Back in the day, there were some very odd medical treatments. Luckily, medicine has come a long way, and these old fashioned medical treatments are no longer used. Reading about discontinued medical treatments can be very interesting though. Curious about which of these historical treatments were no so intelligent? Here are the 25 Stupidest Doctor Cures In History.
When Austrian ophthalmologist (aka eye doctor) Carl Koller discovered its anesthetic effects, cocaine started popping up everywhere. In the early 1900’s, you could just walk into any pharmacy and buy a gram of it for less than a quarter.
Basically, this involves cutting off part of the tongue. And that is exactly what some 18th century physicians did to stop their patients from stuttering.
Note: This is still performed today, but now it is a life saving procedure used to remove cancerous growths…and it’s done with anesthesia.
Although today it refers to a fraudulent good, the term is derived from the fact that people used to believe in snake oil’s medicinal qualities. Needless to say, those qualities were pretty much non-existent.
In ancient Mesopotamia, rather than inspecting their patient, healers would sacrifice a sheep and then inspect the sheep’s liver. Somehow they believed that the sacrificed sheep’s liver revealed the diagnosis of their patient.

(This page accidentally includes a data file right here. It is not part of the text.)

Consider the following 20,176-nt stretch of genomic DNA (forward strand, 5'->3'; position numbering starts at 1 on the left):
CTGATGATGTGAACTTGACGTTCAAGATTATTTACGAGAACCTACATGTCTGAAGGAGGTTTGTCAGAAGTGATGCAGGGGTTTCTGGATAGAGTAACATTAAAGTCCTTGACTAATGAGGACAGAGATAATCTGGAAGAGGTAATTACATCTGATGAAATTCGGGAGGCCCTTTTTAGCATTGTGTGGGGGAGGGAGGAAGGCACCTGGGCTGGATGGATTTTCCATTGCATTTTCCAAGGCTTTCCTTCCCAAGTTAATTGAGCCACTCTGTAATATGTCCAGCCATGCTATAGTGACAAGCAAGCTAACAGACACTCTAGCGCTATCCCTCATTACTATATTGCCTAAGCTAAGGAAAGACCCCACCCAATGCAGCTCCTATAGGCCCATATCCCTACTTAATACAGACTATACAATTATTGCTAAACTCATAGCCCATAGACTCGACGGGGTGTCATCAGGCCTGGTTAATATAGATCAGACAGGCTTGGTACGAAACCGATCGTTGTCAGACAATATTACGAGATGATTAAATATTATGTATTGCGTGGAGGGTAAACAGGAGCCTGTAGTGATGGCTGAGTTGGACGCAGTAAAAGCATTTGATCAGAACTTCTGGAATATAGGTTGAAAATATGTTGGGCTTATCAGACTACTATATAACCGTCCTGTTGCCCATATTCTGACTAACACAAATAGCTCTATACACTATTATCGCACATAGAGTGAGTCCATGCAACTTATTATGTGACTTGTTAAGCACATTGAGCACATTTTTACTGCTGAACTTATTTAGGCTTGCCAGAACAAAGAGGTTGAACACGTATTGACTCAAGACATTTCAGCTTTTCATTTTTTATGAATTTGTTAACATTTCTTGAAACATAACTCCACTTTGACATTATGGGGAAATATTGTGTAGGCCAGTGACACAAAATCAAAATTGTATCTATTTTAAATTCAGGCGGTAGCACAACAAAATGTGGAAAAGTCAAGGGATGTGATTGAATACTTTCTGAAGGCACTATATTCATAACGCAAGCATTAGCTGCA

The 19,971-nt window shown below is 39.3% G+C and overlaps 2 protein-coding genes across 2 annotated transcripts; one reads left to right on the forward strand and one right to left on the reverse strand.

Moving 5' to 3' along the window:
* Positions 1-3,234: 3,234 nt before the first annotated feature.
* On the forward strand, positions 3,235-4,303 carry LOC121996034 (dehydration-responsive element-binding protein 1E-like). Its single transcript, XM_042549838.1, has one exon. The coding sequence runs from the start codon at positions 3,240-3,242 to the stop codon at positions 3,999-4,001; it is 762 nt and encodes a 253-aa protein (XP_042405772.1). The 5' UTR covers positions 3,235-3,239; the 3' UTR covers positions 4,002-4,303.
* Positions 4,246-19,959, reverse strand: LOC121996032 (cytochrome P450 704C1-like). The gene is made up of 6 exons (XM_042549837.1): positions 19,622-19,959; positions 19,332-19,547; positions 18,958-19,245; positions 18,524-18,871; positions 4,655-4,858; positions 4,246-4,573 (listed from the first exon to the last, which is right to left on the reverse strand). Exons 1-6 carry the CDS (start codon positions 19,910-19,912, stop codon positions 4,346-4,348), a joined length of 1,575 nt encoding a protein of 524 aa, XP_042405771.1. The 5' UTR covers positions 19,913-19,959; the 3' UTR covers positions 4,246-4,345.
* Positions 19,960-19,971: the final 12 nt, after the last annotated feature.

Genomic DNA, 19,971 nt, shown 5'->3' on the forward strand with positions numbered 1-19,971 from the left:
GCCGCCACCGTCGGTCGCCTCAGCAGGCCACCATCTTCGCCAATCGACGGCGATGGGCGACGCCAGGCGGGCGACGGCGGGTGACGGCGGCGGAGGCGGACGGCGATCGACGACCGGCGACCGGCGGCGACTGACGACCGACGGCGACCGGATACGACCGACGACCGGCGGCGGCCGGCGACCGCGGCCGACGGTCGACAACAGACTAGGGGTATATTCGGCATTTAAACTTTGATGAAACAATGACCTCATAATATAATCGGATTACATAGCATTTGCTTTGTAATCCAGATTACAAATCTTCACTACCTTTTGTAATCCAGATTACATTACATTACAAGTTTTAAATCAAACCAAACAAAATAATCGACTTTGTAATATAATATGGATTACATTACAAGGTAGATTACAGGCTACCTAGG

In Ancient Egypt, they had a rather interesting way of dealing with toothaches. It involved grinding up a rat, mixing it with a few other ingredients, and spreading it on your teeth like toothpaste.
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Throughout history people have believed in the curative powers of urine. This included drinking your own urine, drinking someone else’s urine, rubbing urine on your teeth, massaging urine on your gums, and the list goes on.
Devised by Benjamin Rush, an 18th century physician, he believed that mental disorders were caused by poor circulation to the brain. His solution? Spin patients around from ropes that were suspended to the ceiling.
For years molds were used in various folk medicines for everything from the common cold to joint pain. While this isn’t the smartest, and it probably made a few people sick, we should all still be glad for this time in medicine because of Alexander Fleming’s discovered penicillin. (It’s basically a mold). Since then mold has gone from being a rather useless and silly cure to saving countless lives.
Insulin Coma Therapy
When an Austrian physician named Manfred Sakel accidentally gave one of his patients too much insulin, he found that it cured him of his morphine addiction. Following this discovery and up until the mid 1900’s, doctors would use insulin induced comas to try curing various disorders. Although it was sometimes successful, this was likely due to brain damage.
As horrific as it sounds, at one point this was used to treat hemorrhoids.
During the Black Death, some doctors had their patients capture their farts in a jar and then smell them. Why? Apparently they believed that “like cures like,” and since the Black Death was thought to be caused by deadly vapors…deadly vapors were the cure.
Some physicians in the 1800’s believed that pain had curative powers. It sounds crazy, but patients would basically pay to get beat up.